Crew members in space take the same medications as they would on Earth, but microgravity’s effects on these pharmaceuticals are largely unknown. This investigation studies microgravity’s effects on wettability, which is related to a material’s ability to dissolve. Understanding whether microgravity changes the function of common pharmaceutical materials provides new insight on drug performance and may help explain why some drugs seem to be less effective in space.

Earth Applications
Wettability can significantly impact a solid material’s solubility, which refers to a material’s ability to dissolve in liquid. While tablets and pills that don’t dissolve easily might impede a drug’s release into the body, how a product’s wettability affects its performance is not well understood. This investigation provides new understanding of the dissolution process for common pharmaceutical ingredients, which can be used to improve drug delivery for patients on Earth.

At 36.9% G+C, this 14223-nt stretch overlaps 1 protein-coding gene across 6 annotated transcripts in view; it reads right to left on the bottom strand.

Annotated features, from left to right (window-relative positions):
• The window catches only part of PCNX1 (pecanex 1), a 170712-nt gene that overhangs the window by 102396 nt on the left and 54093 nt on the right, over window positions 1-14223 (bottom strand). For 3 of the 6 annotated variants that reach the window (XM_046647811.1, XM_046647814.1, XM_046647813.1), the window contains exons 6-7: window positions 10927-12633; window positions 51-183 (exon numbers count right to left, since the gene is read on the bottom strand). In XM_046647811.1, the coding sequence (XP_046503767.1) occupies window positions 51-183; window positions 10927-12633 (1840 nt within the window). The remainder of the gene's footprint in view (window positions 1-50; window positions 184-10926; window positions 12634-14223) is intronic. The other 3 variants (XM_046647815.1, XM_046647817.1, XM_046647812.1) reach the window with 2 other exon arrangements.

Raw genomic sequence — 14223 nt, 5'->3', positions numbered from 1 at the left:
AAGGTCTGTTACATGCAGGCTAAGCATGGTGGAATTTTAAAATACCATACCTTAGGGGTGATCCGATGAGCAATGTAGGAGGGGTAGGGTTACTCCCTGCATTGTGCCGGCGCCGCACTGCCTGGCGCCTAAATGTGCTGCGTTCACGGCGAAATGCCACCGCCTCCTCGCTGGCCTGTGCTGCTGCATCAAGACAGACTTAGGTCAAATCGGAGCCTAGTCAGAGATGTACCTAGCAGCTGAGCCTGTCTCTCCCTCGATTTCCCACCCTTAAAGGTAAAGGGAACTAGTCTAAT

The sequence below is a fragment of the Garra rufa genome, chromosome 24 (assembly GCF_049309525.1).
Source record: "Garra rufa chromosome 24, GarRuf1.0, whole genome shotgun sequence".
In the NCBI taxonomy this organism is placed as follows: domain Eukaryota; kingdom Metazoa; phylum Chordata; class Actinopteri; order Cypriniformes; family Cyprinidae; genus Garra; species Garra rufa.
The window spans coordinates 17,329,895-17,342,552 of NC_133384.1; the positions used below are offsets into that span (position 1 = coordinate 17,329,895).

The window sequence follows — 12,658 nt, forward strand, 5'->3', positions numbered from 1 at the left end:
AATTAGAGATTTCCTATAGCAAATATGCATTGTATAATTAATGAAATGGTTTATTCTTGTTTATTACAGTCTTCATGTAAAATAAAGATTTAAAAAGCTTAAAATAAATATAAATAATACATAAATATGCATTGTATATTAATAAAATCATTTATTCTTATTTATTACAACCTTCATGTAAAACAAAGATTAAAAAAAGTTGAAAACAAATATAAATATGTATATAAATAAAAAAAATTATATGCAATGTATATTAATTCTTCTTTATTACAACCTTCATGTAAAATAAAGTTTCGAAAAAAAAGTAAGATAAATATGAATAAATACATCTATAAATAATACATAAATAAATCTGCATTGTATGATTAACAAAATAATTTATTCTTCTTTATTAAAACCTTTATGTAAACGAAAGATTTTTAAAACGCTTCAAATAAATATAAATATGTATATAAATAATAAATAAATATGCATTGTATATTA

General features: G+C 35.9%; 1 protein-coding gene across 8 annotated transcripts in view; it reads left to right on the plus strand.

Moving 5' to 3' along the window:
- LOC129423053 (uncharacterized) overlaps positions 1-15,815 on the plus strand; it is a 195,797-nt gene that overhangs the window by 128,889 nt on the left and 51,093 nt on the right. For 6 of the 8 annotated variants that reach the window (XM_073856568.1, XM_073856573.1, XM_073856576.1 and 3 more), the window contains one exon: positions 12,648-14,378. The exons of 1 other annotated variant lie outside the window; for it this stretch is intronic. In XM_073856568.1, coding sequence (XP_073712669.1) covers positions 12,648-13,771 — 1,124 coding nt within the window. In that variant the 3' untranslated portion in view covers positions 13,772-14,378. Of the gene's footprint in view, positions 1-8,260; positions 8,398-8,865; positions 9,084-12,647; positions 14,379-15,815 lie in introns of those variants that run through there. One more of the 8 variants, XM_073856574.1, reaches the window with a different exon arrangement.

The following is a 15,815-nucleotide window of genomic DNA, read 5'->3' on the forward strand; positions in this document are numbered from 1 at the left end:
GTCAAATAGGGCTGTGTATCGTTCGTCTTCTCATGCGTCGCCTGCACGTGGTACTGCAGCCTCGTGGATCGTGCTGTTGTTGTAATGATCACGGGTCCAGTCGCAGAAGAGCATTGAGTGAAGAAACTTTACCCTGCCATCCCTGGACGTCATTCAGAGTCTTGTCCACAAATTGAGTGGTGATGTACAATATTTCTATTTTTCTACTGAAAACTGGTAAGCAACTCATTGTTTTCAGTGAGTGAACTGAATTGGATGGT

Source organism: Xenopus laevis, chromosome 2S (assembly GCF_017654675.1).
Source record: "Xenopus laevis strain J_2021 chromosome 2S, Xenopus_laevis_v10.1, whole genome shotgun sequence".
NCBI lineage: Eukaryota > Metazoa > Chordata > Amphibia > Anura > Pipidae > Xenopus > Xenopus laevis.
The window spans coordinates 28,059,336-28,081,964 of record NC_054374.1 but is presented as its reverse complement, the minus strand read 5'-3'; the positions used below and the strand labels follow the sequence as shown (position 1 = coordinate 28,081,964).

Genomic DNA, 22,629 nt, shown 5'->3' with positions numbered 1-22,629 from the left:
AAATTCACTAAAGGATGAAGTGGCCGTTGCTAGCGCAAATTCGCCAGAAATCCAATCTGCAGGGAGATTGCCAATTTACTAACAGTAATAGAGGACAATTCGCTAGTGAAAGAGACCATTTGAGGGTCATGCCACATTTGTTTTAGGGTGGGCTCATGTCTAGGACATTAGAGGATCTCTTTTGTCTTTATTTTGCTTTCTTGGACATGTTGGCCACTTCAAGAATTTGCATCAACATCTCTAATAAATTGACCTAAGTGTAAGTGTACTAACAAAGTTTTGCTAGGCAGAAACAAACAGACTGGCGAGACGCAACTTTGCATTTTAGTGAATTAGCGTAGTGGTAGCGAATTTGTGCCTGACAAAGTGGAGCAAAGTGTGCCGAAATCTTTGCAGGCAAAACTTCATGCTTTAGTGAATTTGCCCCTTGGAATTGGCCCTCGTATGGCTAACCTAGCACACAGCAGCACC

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Operational Requirements and Protocols

Two sample modules to be tested.Testing of second module to happen no earlier than one week after first sample. Filling and mixing times are to be recorded by crew. Station video capability is required for the length of the experiment. Images are to be transferred from camera to Space Station Computer (SSC), and then downlinked and processed by Johnson Space Center (JSC) digital imaging lab. Sample Modules are returned to Earth. Filling Syringes can be disposed of.

Once the hardware is on orbit, the crew member removes it from stowage. The crew sets up the camera and module such that the samples can be photographed. The setup uses the Binary Collodial Alloy Test (BCAT) hardware setup, with the HTW module replacing the BCAT module. Setup includes initial photographs to ensure proper imaging is obtained.